Learning About Ramadan and Eid al-Fitr

“Bangun, bangun, bangun!”

My dad used to call these Malay words for “Wake up, wake up, wake up!” before dawn so my siblings and I could eat sahur before the sun rose during the month of Ramadan. Growing up Muslim in Malaysia, I have fond memories of those early mornings and preparing to fast. At sunset, the streets were quiet and empty as Muslim families all over the neighborhood gathered in their houses for iftar when we could finally eat again. It was a special and sacred time of year.

Ramadan is the ninth month of the Islamic calendar. Islam follows the lunar calendar, and the dates for Ramadan and Eid al-Fitr–the celebration at the end of Ramadan—change every year. During this holy month, Muslims renew their spiritual beliefs by abstaining from all food and liquids from sunrise to sundown. Children, the elderly, those who are sick, and pregnant women do not have to fast. It is a time of generosity and reflection, and Muslims often perform good deeds by engaging in charity and partaking in additional spiritual activities, such as extra prayers or Quran readings at the mosque.

The Quran is the holy book of Islam, like the Bible in Christianity or the Torah in Judaism. According to the Quran, during this holy month, the Prophet Muhammad, the last and most important prophet in Islam, received the revelations of the Quran from Allah, or God. For Muslims around the world, Ramadan and Eid al-Fitr are the most celebrated occasions of the year.

Families celebrate Eid al-Fitr by visiting each others’ homes, cooking up feasts of traditional foods, and donning new festive clothes. Children typically receive envelopes containing money as they visit their extended family and friends’ houses. People play traditional music and set off fireworks as well. The lively and joyful festival goes on for a few days.

If you are interested in exploring the Ramadan or Eid al-Fitr celebrations with your children, try the following activities:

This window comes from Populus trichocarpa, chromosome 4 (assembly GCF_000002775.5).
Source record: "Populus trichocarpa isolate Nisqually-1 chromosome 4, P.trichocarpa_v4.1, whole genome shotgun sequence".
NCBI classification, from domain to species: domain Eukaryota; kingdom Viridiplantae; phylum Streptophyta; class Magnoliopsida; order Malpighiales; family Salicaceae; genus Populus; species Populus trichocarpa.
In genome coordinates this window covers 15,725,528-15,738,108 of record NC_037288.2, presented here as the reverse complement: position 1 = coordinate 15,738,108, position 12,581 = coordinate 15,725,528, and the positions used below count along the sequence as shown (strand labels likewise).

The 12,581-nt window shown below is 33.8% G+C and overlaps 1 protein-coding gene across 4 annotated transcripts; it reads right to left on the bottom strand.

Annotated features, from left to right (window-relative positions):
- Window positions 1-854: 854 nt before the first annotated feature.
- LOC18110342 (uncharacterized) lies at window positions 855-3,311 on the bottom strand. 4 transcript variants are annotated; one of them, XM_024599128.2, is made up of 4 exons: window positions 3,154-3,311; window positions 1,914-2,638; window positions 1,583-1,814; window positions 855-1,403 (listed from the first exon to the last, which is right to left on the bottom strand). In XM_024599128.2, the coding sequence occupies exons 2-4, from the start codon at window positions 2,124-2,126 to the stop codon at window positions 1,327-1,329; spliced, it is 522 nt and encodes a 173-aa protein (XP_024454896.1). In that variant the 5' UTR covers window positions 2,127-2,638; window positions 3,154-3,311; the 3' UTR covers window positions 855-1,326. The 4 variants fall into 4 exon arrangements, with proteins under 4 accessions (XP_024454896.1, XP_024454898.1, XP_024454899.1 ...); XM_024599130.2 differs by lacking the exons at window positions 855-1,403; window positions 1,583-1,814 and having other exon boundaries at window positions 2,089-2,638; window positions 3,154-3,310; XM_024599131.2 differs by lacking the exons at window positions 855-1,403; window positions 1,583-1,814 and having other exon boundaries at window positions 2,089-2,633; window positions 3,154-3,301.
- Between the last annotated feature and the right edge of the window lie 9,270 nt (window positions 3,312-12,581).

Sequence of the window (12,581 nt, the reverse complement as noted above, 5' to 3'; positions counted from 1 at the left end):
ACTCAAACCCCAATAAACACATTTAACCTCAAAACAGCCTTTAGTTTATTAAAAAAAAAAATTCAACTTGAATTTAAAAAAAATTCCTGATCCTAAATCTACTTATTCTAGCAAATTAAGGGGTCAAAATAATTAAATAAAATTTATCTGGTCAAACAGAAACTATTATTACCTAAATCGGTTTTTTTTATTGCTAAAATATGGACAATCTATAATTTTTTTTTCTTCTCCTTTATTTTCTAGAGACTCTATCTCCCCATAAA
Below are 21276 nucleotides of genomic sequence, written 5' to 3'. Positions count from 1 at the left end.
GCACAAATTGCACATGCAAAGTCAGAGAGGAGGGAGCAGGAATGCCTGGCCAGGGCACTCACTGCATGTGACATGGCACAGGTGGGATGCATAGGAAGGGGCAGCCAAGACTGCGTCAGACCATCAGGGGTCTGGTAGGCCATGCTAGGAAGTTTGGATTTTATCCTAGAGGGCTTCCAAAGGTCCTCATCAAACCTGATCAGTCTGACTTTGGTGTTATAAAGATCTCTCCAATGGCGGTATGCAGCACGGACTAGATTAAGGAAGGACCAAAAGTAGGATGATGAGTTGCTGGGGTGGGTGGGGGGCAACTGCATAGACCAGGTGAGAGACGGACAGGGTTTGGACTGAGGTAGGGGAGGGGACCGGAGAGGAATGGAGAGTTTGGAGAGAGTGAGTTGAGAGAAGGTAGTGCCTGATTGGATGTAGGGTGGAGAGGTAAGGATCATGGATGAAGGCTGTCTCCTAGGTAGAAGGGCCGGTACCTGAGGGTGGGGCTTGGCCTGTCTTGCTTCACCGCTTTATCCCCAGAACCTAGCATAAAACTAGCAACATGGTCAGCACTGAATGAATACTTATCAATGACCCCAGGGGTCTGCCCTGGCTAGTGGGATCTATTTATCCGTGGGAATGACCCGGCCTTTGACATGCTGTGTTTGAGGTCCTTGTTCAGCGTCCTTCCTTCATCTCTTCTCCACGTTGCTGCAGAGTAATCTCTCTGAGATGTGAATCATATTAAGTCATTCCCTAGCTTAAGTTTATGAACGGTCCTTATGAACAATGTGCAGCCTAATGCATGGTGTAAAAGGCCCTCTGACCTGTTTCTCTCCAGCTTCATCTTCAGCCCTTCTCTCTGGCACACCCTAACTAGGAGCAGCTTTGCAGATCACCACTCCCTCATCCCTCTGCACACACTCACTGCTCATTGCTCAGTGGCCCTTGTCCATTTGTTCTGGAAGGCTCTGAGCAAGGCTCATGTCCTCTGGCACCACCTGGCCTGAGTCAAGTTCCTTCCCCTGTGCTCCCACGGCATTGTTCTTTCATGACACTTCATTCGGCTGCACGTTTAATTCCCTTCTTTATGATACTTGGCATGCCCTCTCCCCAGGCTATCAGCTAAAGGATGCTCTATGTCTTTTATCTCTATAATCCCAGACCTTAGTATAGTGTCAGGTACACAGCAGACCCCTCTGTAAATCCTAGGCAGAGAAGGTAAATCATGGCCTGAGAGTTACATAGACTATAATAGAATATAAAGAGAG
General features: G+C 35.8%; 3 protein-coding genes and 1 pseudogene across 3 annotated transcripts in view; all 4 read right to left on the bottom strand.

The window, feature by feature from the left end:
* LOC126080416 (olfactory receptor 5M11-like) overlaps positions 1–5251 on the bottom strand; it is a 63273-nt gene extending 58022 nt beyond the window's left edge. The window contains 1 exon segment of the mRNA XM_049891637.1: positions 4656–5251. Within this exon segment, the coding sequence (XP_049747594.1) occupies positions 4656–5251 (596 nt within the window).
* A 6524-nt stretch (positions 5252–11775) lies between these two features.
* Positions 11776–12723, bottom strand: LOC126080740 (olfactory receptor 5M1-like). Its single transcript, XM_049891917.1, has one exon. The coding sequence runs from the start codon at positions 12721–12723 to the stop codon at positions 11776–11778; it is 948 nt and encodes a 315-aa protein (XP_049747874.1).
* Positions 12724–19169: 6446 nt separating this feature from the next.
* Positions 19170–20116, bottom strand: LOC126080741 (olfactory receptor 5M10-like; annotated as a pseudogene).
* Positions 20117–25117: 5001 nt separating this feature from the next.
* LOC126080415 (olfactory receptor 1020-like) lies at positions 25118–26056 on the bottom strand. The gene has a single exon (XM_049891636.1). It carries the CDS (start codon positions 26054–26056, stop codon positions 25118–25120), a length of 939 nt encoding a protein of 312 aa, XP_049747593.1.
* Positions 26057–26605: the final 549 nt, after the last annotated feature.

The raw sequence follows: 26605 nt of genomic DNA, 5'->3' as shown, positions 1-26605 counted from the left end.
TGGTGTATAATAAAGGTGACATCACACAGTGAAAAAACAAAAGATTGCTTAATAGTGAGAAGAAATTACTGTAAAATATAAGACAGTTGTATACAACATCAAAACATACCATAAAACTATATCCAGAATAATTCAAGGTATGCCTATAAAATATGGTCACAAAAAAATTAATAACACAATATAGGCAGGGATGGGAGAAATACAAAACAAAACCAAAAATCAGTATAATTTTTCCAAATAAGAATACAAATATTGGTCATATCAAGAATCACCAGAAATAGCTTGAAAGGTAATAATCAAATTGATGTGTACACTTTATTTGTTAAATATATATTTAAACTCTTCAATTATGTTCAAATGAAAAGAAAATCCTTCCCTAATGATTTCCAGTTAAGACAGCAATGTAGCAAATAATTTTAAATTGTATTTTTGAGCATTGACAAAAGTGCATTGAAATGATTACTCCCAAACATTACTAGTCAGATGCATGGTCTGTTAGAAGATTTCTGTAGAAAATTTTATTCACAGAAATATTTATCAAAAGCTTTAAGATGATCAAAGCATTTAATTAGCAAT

• Read Lailah’s Lunchbox. This Ramadan-themed story by Reem Faruqi and Lea Lyon is about a Muslim girl who figures out a way to help her classmates understand her religion and its traditions.
  • Decorate a Ramadan Coloring Page. Arabic calligraphy is beautiful. Your child can get creative as they color this calligraphy page that says, “Generous Ramadan.”
  • Make Mosque Pictures. Help your child find their inner architect with this Ramadan-themed art activity.
  • Complete What Is Ramadan? Learn more about Ramadan by filling in the blanks and reading this passage.
  • Make a Crescent Moon and Star. The crescent moon and star is the symbol of Islam. It is especially important for Ramadan because the sighting of the new crescent moon marks the beginning and end of the holy month.
  • Compare and connect. Discuss parallels between Ramadan and fasting with your religion or another faith you have learned about. One example may be giving up something for Lent before Easter.

Islam is one of the major religions with around 1.8 billion Muslims worldwide. Learning about other faiths and traditions fosters tolerance and empathy—important skills for all of our young people.

By Sarah Zegarra (M.Ed), educator and teacher leader who taught K-5 bilingual education (Spanish-English). She is passionate about project-based, whole-child, culturally responsive teaching, and integrating the arts into learning.

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